Sit back and let the money roll in.
That's what stocks that pay great dividends allow investors to do. Three big pharma stocks boast especially attractive dividends: AbbVie (NYSE:ABBV), Pfizer (NYSE:PFE), and Novo Nordisk (NYSE:NVO). These drugmakers should reward investors with solid share appreciation over the long run as well.
Here's why AbbVie, Pfizer, and Novo Nordisk rank among the top dividend stocks -- and how they can pay you to wait while earnings grow.
AbbVie: Checking off all the boxes
AbbVie claims an exceptionally strong dividend yield of 4.12%. The company's dividend has grown a whopping 60% since AbbVie was spun off from parent Abbott Laboratories in 2013. If you count the period when AbbVie was still under Abbott's wing, the company has hiked its dividend for 44 consecutive years.
There shouldn't be any problems for AbbVie in keeping the streak going. The company currently uses less than 63% of its earnings to fund its dividend payments. Those earnings are also expected to grow by more than 14% annually on average over the next several years.
AbbVie's current products will generate much of that anticipated earnings growth. Top-selling autoimmune disease drug Humira continues to chug along, generating more than $16 billion in 2016 -- a year-over-year increase of nearly 15%. Cancer drug Imbruvica made $1.8 billion last year. AbbVie projects peak annual sales for Imbruvica to reach $5 billion by 2020.
Several candidates from AbbVie's pipeline could also help fund future dividend payments. Cancer drug Rova-T, autoimmune disease drug risankizumab, and leukemia drug Venclexta all have the potential to generate billions of dollars in annual revenue.
Pfizer: Acquisitions helping drive growth
Pfizer isn't too far behind AbbVie. The big drugmaker's dividend yield currently stands at 3.74%. Pfizer's management has clearly expressed a commitment to paying dividends, with CFO Frank D'Amelio recently stating that the "dividend is an important part to our investing thesis."
At first glance, you might think Pfizer's dividend could be in trouble. The company currently spends more on dividend payments than it's making in earnings. Don't worry, though. Pfizer's cash flow is strong enough to easily continue funding its dividend. The company's earnings are also poised to grow at a solid pace.
Ibrance will be key to driving earnings higher. The cancer drug generated $2.1 billion in revenue last year. Analysts think that Ibrance could reach peak annual sales between $3 billion and $5 billion.
Pfizer's acquisition strategy should also pay off. The two big buyouts last year of Medivation and Anacor allowed Pfizer to pick up prostate cancer drug Xtandi and eczema drug Eucrisa. Each of these acquired drugs could bring in annual revenue of $2 billion or more.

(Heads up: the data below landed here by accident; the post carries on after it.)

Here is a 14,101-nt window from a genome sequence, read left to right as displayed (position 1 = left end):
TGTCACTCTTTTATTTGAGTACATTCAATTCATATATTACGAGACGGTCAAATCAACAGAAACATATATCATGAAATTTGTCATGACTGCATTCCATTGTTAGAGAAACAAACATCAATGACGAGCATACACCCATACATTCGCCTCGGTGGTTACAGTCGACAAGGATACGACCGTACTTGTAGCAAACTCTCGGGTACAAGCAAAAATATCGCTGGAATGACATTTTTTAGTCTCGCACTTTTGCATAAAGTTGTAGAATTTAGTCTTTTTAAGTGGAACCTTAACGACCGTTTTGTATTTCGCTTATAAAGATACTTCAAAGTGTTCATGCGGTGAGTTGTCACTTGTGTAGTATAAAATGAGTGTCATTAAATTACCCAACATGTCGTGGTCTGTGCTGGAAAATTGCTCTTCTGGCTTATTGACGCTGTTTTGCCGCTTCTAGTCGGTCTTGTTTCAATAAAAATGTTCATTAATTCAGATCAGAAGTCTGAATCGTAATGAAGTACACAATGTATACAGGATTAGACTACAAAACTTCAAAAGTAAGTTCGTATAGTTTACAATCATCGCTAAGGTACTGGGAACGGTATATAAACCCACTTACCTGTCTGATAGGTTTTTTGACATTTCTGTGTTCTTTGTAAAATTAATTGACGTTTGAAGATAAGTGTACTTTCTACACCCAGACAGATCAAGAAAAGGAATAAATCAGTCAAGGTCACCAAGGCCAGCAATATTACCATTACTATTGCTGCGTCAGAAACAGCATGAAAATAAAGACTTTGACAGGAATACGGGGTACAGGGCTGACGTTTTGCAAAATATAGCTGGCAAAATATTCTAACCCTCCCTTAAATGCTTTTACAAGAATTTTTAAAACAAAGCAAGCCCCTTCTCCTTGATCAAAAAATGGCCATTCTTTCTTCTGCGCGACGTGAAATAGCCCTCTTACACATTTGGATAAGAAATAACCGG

Novo Nordisk: Expanding leadership into new areas
Novo Nordisk's dividend yield of 3.14% also looks quite attractive. The Denmark-based drugmaker uses only 63% of its earnings to fund its dividend program, so future dividend hikes seem likely.
Like AbbVie and Pfizer, Novo Nordisk can expect earnings to increase solidly in the coming years. The company already has a leadership role with its diabetes franchise, with a market share of 27% in the overall diabetes care market. That position should be in good shape with products such as Tresiba and Xultophy. Both insulin products could reach peak annual sales of $3 billion.
Novo Nordisk is also looking to become a leader in new therapeutic categories. The company awaits regulatory approval for hemophilia drug N9-GP. Another pipeline candidate for treating hemophilia, N8-GP, is currently in late-stage clinical testing. In addition, Novo Nordisk's obesity drug Saxenda won FDA approval in late 2014. The drugmaker also is evaluating semaglutide in weight management for obese patients in a mid-stage clinical study.
Another target area for growth is with growth -- growth disorders, that is. Novo Nordisk's Norditropin growth hormone treatment has been on the market for several years. And the company has a late-stage study in progress for experimental long-acting human growth hormone somapacitan.
Best of the best
Which of these top big pharma dividend stocks is the best? My pick is AbbVie.
As long as AbbVie can avoid significant competition for Humira, everything should go well for its stock and its dividend. The company thinks it can hold off biosimilar rivals for a few more years using the legal system. In the meantime, AbbVie will pay investors nicely to wait for its newer products to lessen dependence on Humira. Just sit back and let the dividends roll in.